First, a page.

Wednesday, December 28, 2016

Celebrating Education at the Scholarship Assembly

Text by Elizabeth Barnes and photos by Lily Bodinson

The Pop Wuj Scholarship Program is our oldest and biggest project. Founders recruited the first scholarship recipients 25 years ago, a few weeks before Pop Wuj Spanish School opened!

But the Scholarship Program also maybe the least visible of our projects, as typically only interns or students in the Social Work Spanish Program volunteer at monthly meetings. Also, investment in education is a longer-term project. We wait longer to see results than in, say, the Safe Stove Project.

Once a year, we dedicate a day to spotlighting the Scholarship Program and celebrating student achievement. In 2016 we invited all 122 students and their families to the school for our Scholarship Assembly on November 30.

We try to accomplish a lot—checking everyone's health, writing letters, recognizing students, taking photos, and gathering updates.

Scholarship students wait in line outside the Pop Wuj Clinic.
First each student checked in at the clinic, where Medical Spanish Program student volunteers did a quick height/weight check. Anyone needing further medical attention also saw a doctor.

Medical Spanish Program students Lauren and Terry take a brief history with a family.
Upstairs, students started at the letter table to write notes to their padrinos y madrinas (sponsors).

Busy with letters!

 When all the students had passed through the clinic, everyone convened for a ceremony.

Roney Alvarado Gamarro, Director of the Medical Program at Pop Wuj, opens the ceremony by welcoming the students and their families. Family Support Center participant Yadira (bottom right) was not the most attentive.
The ceremony celebrated the hard work of all our Scholarship Program students. But we set aside time to recognize those who have now completed primary school (8 students), middle school (9), high school (9), or a post-secondary program (1—Dinora).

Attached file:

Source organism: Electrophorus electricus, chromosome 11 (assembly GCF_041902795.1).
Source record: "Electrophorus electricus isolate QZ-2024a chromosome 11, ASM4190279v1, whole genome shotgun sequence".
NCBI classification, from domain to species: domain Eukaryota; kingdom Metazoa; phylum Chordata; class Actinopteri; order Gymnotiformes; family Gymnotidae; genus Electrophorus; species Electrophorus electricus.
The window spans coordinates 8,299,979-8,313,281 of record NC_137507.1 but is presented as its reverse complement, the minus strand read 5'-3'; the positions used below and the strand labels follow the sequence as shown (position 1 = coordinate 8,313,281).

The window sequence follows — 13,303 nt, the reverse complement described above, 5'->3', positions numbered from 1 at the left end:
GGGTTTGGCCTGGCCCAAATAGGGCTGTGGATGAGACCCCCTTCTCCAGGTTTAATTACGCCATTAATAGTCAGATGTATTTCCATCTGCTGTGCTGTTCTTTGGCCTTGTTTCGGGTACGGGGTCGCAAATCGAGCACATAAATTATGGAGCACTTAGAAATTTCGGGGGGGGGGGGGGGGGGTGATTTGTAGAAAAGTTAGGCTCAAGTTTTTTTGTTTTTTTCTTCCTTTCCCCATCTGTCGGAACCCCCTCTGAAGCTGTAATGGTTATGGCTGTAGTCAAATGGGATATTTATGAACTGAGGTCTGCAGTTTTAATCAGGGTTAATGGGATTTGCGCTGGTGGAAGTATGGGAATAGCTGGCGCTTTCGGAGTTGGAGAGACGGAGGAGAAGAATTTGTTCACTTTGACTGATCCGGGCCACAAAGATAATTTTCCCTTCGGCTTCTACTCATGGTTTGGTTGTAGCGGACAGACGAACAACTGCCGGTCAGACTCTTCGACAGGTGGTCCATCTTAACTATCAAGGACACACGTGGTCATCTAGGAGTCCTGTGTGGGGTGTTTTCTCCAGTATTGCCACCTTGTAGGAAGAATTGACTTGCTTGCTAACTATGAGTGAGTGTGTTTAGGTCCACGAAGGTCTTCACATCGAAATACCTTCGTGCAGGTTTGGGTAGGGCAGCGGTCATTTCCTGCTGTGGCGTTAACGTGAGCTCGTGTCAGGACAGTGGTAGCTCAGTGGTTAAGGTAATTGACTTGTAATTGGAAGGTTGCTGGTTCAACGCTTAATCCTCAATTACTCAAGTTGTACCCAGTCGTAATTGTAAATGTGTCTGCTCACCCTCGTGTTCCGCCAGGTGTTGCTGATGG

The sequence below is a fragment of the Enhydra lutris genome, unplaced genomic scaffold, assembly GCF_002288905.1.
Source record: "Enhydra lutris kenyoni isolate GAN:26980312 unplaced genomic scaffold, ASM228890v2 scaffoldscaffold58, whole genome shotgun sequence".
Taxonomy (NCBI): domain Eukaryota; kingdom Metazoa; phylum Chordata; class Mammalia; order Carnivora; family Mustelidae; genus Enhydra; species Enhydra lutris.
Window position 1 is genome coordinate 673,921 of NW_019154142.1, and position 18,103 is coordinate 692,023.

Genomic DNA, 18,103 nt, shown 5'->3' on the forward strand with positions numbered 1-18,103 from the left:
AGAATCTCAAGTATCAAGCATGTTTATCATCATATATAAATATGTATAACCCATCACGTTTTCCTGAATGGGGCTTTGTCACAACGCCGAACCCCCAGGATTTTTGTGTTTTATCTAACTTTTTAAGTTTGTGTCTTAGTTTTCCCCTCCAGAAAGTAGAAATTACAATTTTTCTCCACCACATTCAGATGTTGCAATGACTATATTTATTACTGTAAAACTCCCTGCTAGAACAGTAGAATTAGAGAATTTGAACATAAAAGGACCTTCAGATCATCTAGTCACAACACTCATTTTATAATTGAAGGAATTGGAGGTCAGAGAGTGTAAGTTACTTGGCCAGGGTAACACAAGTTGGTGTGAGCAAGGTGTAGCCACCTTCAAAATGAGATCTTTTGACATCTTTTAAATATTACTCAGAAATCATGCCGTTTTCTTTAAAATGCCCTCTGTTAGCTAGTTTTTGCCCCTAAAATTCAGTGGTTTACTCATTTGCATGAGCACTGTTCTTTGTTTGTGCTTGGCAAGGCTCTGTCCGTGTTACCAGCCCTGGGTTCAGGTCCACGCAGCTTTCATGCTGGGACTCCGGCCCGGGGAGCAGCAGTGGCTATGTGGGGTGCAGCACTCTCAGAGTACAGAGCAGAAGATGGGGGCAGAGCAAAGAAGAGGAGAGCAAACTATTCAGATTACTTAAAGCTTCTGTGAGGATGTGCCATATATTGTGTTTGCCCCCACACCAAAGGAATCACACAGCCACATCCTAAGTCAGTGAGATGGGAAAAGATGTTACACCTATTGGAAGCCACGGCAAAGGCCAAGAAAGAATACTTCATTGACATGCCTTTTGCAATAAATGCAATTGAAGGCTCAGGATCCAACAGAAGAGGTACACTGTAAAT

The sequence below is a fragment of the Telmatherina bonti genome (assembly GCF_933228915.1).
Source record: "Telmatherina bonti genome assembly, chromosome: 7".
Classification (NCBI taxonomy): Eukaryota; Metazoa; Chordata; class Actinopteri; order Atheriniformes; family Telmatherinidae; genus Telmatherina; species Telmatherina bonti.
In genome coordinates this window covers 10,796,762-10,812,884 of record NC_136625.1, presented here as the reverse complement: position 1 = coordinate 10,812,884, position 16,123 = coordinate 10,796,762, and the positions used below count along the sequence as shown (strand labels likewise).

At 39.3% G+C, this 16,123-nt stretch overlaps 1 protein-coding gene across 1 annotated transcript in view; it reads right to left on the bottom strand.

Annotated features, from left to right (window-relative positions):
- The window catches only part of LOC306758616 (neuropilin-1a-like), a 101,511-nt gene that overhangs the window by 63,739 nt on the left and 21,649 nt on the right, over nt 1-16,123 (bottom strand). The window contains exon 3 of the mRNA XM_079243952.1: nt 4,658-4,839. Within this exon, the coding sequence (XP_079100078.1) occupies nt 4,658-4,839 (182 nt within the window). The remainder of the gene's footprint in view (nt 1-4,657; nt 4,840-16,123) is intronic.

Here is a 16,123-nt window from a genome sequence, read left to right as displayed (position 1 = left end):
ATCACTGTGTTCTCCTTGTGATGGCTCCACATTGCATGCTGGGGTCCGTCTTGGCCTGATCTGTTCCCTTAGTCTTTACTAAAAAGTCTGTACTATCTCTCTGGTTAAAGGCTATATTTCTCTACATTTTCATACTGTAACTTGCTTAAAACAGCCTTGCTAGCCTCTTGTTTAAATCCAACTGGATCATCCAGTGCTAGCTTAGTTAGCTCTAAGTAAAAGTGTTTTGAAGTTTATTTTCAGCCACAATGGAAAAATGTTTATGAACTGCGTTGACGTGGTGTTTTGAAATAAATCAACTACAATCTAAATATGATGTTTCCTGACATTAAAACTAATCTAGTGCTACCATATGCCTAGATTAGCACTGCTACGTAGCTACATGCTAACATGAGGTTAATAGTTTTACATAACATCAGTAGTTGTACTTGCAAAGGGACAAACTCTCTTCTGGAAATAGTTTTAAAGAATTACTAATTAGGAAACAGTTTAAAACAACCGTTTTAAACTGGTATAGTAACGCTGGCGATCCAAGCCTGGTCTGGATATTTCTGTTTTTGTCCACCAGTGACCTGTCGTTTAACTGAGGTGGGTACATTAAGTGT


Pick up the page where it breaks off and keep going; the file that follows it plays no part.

Dinora completed her program to be a nurse's assistant this December. We are so proud! You can read more about her accomplishments and Pop Wuj's other post-secondary students (including her brother Gustavo) in the last issue of Solidaridad, the Pop Wuj and Foundation Todos Juntos newsletter.

Ceremony over, we broke out tamales! (None of which lasted long enough to make it into a photo.)

All day the school was bursting at the seams with people. Amid the chaos, our photographer Lily and visiting volunteer Amy Scheuren rounded up students to take photos on the roof. (Amy is a former Pop Wuj Student Coordinator and current president of Foundation Todos Juntos. We were delighted to have her back for a week!)

Everyone who completed primary school! 
Finally, before leaving, at least one representative from each family checked in with Director of Social Projects Carmen de Alvarado to receive the year's last scholarship payment, discuss any problems, and share plans for 2017. Scholarship sponsors will get the latest news in an update from Amy soon.

Even though the Scholarship Assembly arguably makes for the most jam-packed, hectic day of the year, it's also a highlight for staff and volunteers. It's a chance to see all of our awesome students and their families and celebrate victories after their hard work!

Letters done? Yessica and Erick break out Pop Wuj's guitar. Erick graduated from high school this year!
Astrid and her son Emmanuel pose on the roof. His dad, Gustavo, is a university student. (Gustavo is also featured in Solidaridad!) Emmanuel is a Family Support Center participant and will start school in 2017.
¡Felices fiestas a todos! Happy holidays, everyone! Nos vemos en 2017.

Have you checked out the fall / winter issue of Solidaridad, with news from Asociación Pop Wuj and Foundation Todos Juntos? Read it online and subscribe to receive the next edition by email!

Friday, December 9, 2016

Cakes & Races: School Vacation at the FSC (Part III)

Text and birthday photos by Elizabeth Barnes
Olympics photos by Pop Wuj teacher Gerson Yax (unless otherwise noted)

Today we're wrapping up a series of blog posts showing off recent events at Family Support Center. The participants are all on school vacation, and we've celebrated with special activities.

On November 10, we threw 2016's final birthday party!

Family Support Center Director Shaaron Hurtado leads everyone in applause for one of our birthday girls, Jessica. She turned 5 this year. We celebrate groups of birthdays, so this party featured everyone born between September and December.
After completing primary school, students graduate out of the FSC. (They do continue receiving support through Pop Wuj's Scholarship Program, and we invite graduates to join us for certain events like baking pumpkin pie for the Halloween party, the Olympics, and other fun days.)